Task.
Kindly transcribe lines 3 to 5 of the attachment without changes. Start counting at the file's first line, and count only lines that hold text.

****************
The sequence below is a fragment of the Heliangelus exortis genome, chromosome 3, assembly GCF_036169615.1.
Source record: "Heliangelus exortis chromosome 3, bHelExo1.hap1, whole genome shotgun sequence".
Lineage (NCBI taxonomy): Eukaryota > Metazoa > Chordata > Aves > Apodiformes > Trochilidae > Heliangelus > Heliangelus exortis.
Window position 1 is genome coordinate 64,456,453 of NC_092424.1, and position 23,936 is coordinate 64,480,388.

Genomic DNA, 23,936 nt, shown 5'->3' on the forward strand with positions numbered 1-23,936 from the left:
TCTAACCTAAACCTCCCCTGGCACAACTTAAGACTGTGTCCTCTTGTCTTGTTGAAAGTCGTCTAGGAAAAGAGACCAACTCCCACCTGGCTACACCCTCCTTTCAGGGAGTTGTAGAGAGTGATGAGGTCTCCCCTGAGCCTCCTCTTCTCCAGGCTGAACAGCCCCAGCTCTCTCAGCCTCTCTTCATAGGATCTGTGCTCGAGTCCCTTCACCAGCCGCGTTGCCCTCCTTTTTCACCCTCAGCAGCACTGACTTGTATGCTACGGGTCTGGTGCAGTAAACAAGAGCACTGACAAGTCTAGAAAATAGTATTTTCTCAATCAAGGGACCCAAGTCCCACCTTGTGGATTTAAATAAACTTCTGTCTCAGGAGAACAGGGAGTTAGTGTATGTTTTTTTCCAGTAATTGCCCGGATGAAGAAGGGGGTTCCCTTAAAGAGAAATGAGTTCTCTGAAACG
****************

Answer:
Lineage (NCBI taxonomy): Eukaryota > Metazoa > Chordata > Aves > Apodiformes > Trochilidae > Heliangelus > Heliangelus exortis.
Window position 1 is genome coordinate 64,456,453 of NC_092424.1, and position 23,936 is coordinate 64,480,388.

Genomic DNA, 23,936 nt, shown 5'->3' on the forward strand with positions numbered 1-23,936 from the left: